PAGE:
On top of the world at Te Tai Poutini


On top of the world at Te Tai Poutini

Jim Vause 2015

Jim Vause

The Roof of Te Tai Poutini
The "roof top" of Te Tai Poutini, the West Coast

Retired GP Jim Vause gets a chance to traverse one of the Great Walks on the West Coast, and gratefully shares the pictures

It may have been red sky at dawn but, not being shepherds, the portent of a stunning day awoke us early. The previous day’s climb from Blackball to Ces Clark Hut had been through native bush, but now, 1000m above the mist-covered valley floor, the open tops of the Paparoa Ridge were bathed in a bright morning sun and one could see for miles and miles and miles. The roof top of Te Tai Poutini.

We had lucked upon a booking for the Paparoa Track for, like most Great Walks, huts are booked out many months in advance. But thanks to editor Barbara Fountain’s preoccupation with the New Zealand Primary Healthcare Awards He Tohu Mauri Ora, we had been presented with an opportunity not to be missed.

The view from the Pororari Hut

For those unfamiliar with the Buller region, the Paparoas are the coastal range that lies between the Buller and Grey Rivers.

Thrust from the Tasman many millennia ago, their short history in human times has seen witness to such events as the final battle of the greenstone wars between Ngāti Wairangi and Ngāi Tahu in the early 1800s, the birthplace of the Labour movement at Blackball in 1908, the Cave Creek disaster in 1995 and, of course, the recent Pike River Mine tragedy.

In fact, the mine itself lies underground barely a kilometre east of the track itself, a tribute to the ranges’ appeal to humanity’s insatiable lust for both black and yellow gold.

Paparoa Track looking north

Blackball, with its own fascinating history and some pretty reasonable real estate prices, is a town formed by coal and the starting point for the Paparoa Track.

The original Croesus Track forms the first day’s hike, ascending 1000m over the range before dropping towards the Tasman coast at Barrytown. Rugby teams from Blackball would run across the track on Saturday morning to play in Barrytown and run back after the match- the next day, one would suspect.

The loos at Moonlight Tops with a vista of Pikes Stream Escarpment

Our first night was at Ces Clark Hut, sited above the bush line with the panorama of the Grey Valley laid out far below. From here, the track splits from Croesus, staying on the tops heading north, dancing and diving around the various summits and saddles that form the Paparoa Ridge.

Early morning at Ces Clark Hut

This short, second day’s hike ends with the stunning vista of the Pike Stream Escarpment, revealing like a travel movie as you round the final corner before the Moonlight Tops Hut. To the west, the Tasman, to the east, the Alps, and if it isn’t raining, it soon will be.

This hut is also the overnight stop for the many cyclists, so is invariably full, except for the odd cancellation, resultant of an adverse weather forecast.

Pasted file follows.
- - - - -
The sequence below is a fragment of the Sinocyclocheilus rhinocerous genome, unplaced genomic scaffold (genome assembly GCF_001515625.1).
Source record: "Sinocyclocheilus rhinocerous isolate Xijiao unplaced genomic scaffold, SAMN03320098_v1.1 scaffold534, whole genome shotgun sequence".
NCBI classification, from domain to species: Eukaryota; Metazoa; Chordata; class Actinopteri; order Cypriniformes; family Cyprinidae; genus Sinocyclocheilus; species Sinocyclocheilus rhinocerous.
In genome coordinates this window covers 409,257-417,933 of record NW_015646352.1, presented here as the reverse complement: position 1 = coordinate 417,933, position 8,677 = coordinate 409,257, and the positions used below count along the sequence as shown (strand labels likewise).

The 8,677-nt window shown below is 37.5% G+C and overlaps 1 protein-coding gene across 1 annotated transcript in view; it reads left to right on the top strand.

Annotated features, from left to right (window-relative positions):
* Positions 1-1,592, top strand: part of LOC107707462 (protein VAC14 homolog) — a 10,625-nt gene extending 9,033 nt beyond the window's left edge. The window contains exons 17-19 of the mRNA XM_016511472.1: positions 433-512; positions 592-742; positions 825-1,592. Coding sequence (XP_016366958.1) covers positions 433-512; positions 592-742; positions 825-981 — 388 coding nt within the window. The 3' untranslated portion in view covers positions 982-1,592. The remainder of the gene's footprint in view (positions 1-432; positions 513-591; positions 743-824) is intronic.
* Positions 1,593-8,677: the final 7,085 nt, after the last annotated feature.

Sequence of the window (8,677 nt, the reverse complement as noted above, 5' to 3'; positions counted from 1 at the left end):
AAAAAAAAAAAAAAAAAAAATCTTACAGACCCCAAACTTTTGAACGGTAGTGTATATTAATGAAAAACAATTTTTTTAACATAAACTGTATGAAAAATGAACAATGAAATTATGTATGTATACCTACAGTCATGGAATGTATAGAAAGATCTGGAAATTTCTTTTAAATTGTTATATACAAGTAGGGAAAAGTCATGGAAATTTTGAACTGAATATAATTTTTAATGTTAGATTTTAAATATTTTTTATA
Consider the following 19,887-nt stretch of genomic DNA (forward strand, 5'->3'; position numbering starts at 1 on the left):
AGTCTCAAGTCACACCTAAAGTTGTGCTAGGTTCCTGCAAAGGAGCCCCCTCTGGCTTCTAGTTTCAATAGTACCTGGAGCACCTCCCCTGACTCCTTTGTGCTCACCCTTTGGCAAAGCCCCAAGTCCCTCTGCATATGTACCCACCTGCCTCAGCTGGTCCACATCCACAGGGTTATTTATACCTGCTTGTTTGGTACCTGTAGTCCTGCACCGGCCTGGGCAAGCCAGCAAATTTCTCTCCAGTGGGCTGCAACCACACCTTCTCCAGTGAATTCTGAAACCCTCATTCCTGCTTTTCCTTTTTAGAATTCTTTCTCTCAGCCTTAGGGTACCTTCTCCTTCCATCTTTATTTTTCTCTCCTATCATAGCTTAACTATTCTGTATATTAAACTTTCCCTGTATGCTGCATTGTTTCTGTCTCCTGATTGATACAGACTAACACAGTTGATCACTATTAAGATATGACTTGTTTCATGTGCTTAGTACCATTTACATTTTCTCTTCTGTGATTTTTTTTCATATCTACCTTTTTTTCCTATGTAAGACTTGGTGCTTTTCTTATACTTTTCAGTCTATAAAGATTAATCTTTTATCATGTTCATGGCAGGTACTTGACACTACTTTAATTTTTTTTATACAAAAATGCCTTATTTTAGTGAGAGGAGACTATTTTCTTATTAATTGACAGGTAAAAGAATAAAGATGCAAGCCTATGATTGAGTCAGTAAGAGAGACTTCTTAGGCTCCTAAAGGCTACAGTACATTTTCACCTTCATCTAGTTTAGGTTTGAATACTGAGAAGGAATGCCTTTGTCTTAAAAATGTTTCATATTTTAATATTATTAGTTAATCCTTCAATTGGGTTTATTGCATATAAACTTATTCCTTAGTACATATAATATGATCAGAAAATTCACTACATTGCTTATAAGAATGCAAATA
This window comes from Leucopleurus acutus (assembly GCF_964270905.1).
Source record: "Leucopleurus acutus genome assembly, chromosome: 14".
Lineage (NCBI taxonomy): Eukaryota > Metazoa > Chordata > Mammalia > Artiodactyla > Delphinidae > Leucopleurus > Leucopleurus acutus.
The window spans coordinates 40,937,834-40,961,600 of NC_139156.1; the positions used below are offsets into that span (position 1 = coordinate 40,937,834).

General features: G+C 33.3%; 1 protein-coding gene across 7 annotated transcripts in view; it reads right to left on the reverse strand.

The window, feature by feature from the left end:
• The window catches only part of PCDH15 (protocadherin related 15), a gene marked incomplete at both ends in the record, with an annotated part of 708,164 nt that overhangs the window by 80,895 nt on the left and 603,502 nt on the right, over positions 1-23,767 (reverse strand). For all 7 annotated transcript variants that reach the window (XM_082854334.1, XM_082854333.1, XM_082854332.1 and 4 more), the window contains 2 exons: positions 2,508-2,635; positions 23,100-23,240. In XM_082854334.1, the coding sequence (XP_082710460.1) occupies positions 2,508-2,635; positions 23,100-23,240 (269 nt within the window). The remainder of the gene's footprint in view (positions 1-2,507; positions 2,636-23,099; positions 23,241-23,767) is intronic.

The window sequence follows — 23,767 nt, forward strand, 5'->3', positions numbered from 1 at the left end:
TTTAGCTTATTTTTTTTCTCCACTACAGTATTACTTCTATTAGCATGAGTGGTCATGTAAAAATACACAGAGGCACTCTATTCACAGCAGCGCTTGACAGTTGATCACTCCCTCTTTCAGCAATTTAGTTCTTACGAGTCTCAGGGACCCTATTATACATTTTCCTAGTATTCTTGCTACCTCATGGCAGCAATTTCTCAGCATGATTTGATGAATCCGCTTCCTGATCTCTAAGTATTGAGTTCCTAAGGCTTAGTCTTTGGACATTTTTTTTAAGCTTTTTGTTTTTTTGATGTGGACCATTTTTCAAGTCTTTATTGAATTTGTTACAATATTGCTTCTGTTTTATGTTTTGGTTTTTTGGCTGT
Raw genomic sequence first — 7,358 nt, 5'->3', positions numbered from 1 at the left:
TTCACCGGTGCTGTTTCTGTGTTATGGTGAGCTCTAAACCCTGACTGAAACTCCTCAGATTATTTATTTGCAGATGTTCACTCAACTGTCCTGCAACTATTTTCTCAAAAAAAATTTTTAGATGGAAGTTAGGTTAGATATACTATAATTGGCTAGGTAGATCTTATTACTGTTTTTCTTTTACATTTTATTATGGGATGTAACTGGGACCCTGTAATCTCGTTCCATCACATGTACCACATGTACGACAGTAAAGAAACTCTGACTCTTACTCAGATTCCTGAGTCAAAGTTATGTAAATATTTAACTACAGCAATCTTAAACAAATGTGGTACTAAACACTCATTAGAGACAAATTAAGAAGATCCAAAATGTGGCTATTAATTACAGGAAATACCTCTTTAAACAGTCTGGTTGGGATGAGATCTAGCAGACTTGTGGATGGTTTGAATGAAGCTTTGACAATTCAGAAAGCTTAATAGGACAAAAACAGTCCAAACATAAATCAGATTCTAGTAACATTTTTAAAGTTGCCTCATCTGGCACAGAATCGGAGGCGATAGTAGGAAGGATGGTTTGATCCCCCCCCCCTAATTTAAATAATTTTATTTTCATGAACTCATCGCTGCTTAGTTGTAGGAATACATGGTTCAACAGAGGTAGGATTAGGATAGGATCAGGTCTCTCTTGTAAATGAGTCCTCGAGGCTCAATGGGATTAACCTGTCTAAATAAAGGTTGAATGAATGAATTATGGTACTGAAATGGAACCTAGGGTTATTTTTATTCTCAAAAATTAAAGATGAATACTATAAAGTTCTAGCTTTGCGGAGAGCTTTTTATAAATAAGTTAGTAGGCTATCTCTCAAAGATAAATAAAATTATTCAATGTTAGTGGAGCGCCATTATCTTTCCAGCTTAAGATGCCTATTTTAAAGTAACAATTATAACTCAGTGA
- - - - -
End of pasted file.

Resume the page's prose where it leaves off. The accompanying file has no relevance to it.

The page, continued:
The escarpment track

Within an hour of our arrival a cool easterly cap cloud formed over the escarpment, offering a great time lapse photo opportunity, before a front hammered wind, hail and thunder into the hut overnight. Thus, the next morning we set off somewhat intimidated by the prospect of traversing 10km of a very exposed Pike Stream Escarpment.

Fortunately, conditions slowly improved, the rain lightened and the mist cleared. Patches of stunted vegetation heralded the coal-rich headwaters of the Pike River Valley, before the track suddenly plunged down the escarpment wall, zigzagging across the face with engorged waterfalls plummeting spectacularly down the sheer rock.

This is where the track engineers earned their bikkies, their drill marks evidence of the explosive might used to blast the track from the metamorphic rock of the range.

Another view of the escarpment track

It was all downhill from here, but for a final stiff climb up to Pororari Hut cunningly designed by the track constructors to test our weary limbs. This hut, like the others, was of a Great Walk standard and only a jacuzzi and bar would be needed to attract tourists, which of course we were not.

The final day was a short 17km jaunt through the three gorges of the Pororari River in a varied landscape of punga forests, podacarps and areas regenerating, not from human devastation, but from Mother Nature, wind damage by cyclones Gita and Fehi.

Alas, she also brought incessant precipitation that worsened, so by the time we emerged at Punakaiki my brand-new, poncy 10,000-proof rain jacket was soaked through. Should have brought an umbrella.

Punga forest with a goblin

Would I do it again? Yes, but by bike. It would be challenging on the uphill parts, especially with an umbrella, due to the very rocky nature of the Croesus Track section, but those downhills would make it worthwhile. If the guns can manage the track’s 56km in five and half hours, two days should be achievable for me. Plus I wouldn’t need diclofenac for my cartilagenously challenged knees. Just got to get the weather right.

Los Endos
View of Pororari Hut - New Zealand's Machu Picchu